Last weekend, I participated in The Walk To End Alzheimer’s in Augusta with my father, who was diagnosed with the disease three years ago. For the first time, I didn’t feel pressure to apologize for his bizarre behavior.

Why? Because he was holding a blue flower, which is what the event uses to signify someone who has Alzheimer’s. It was refreshing to be in that environment, but while I was basking in his happiness, I began to question everything my family has been doing over the course of the last three years.

Why does he have to be holding a blue flower for others to be at ease around him? Why is daily life cloaked in shame? How is this different from any other invisible disability, disease or disorder that affects cognitive function and ultimately, behavior?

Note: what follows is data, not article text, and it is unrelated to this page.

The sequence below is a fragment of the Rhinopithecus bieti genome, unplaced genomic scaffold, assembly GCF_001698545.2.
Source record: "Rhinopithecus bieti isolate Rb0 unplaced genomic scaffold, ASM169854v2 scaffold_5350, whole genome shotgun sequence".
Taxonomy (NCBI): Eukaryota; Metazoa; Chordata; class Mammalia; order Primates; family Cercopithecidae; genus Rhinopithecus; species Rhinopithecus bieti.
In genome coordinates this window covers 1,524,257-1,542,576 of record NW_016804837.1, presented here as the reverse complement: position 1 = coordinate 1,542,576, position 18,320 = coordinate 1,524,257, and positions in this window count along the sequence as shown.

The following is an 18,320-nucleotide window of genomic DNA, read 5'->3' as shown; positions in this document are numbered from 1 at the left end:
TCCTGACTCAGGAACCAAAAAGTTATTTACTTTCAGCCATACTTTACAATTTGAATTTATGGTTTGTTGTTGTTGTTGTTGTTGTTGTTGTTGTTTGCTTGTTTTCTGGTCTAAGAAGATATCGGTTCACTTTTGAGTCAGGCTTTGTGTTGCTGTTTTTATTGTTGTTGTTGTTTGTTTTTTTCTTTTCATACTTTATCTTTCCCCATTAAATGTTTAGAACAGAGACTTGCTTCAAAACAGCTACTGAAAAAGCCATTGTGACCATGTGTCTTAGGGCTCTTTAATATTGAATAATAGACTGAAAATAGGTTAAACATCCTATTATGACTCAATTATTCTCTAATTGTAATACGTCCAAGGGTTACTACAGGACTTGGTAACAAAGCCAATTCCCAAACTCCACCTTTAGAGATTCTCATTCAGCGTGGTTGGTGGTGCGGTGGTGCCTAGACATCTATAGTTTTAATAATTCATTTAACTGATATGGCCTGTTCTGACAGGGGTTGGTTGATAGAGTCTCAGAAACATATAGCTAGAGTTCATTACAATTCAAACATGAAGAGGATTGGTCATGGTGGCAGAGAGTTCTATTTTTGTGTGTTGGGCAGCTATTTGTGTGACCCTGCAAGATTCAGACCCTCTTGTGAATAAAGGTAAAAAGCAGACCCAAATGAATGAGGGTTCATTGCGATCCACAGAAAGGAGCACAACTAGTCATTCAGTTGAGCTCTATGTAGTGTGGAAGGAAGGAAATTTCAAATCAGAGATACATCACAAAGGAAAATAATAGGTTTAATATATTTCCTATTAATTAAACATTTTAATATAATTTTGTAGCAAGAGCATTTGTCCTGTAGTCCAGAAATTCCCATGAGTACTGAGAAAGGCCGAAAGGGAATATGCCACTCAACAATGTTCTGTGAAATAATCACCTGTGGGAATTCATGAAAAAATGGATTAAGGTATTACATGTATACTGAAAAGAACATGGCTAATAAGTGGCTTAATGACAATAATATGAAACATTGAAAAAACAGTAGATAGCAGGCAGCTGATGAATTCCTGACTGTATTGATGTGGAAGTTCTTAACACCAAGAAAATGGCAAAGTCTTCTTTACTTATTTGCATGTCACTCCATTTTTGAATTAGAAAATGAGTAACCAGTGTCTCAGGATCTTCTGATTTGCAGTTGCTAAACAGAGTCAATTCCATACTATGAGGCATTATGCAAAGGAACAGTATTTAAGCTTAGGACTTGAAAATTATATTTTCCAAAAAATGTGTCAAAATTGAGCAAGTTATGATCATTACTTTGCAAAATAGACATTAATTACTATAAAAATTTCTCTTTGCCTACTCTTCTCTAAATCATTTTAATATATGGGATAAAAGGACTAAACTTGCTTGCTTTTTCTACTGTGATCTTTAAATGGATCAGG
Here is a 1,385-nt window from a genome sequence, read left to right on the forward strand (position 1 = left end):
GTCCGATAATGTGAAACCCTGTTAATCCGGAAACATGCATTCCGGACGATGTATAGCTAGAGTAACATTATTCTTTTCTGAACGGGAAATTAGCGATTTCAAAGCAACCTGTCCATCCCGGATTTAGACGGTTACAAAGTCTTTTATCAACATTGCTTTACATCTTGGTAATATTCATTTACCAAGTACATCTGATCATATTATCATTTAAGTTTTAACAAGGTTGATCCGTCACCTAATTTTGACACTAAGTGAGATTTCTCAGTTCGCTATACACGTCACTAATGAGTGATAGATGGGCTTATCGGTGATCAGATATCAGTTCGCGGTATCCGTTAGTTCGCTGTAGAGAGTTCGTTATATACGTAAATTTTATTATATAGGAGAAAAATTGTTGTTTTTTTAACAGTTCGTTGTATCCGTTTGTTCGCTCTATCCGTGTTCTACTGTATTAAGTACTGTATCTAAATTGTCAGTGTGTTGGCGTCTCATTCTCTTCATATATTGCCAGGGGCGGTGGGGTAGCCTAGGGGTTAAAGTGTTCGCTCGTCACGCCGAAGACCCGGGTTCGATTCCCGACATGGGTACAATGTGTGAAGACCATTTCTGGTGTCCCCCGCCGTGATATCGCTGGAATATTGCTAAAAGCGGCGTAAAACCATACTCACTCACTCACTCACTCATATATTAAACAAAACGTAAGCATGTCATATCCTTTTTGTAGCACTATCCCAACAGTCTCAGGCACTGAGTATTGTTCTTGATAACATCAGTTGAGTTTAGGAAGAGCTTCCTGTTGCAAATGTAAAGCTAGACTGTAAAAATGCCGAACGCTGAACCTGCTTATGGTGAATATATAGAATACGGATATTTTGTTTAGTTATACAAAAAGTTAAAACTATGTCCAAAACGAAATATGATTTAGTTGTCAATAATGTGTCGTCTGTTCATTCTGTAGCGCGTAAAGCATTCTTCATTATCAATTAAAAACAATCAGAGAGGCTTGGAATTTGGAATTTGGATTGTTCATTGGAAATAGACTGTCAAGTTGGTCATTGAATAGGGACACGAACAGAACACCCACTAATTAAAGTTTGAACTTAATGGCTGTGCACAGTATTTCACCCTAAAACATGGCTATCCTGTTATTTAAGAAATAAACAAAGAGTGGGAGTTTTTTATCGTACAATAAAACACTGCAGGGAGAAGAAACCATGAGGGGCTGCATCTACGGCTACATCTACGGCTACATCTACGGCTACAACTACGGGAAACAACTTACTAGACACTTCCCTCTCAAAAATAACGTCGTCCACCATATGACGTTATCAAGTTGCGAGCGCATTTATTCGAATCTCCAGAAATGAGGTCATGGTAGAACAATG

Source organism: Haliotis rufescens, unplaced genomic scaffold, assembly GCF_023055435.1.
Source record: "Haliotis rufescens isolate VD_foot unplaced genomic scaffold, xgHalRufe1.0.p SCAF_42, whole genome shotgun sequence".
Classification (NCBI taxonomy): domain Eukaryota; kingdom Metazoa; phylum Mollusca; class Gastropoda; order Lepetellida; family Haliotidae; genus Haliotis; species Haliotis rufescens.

I want to tell everyone that this disease can cause someone to dance in the middle of the grocery store, sing in the doctor’s office, or even come up and talk to your children. I think that when Alzheimer’s takes this form, in contrast to manifesting in a depressing way, it should be celebrated and met with kindness, not fear.

Many thanks to every person involved in The Walk to End Alzheimer’s. I hope other family members and caretakers can find the solace that I did at such an eye-opening event so that we can all stop apologizing.

Laura Rivers, Farmington


Only subscribers are eligible to post comments. Please subscribe or to participate in the conversation. Here’s why.

Use the form below to reset your password. When you've submitted your account email, we will send an email with a reset code.

filed under: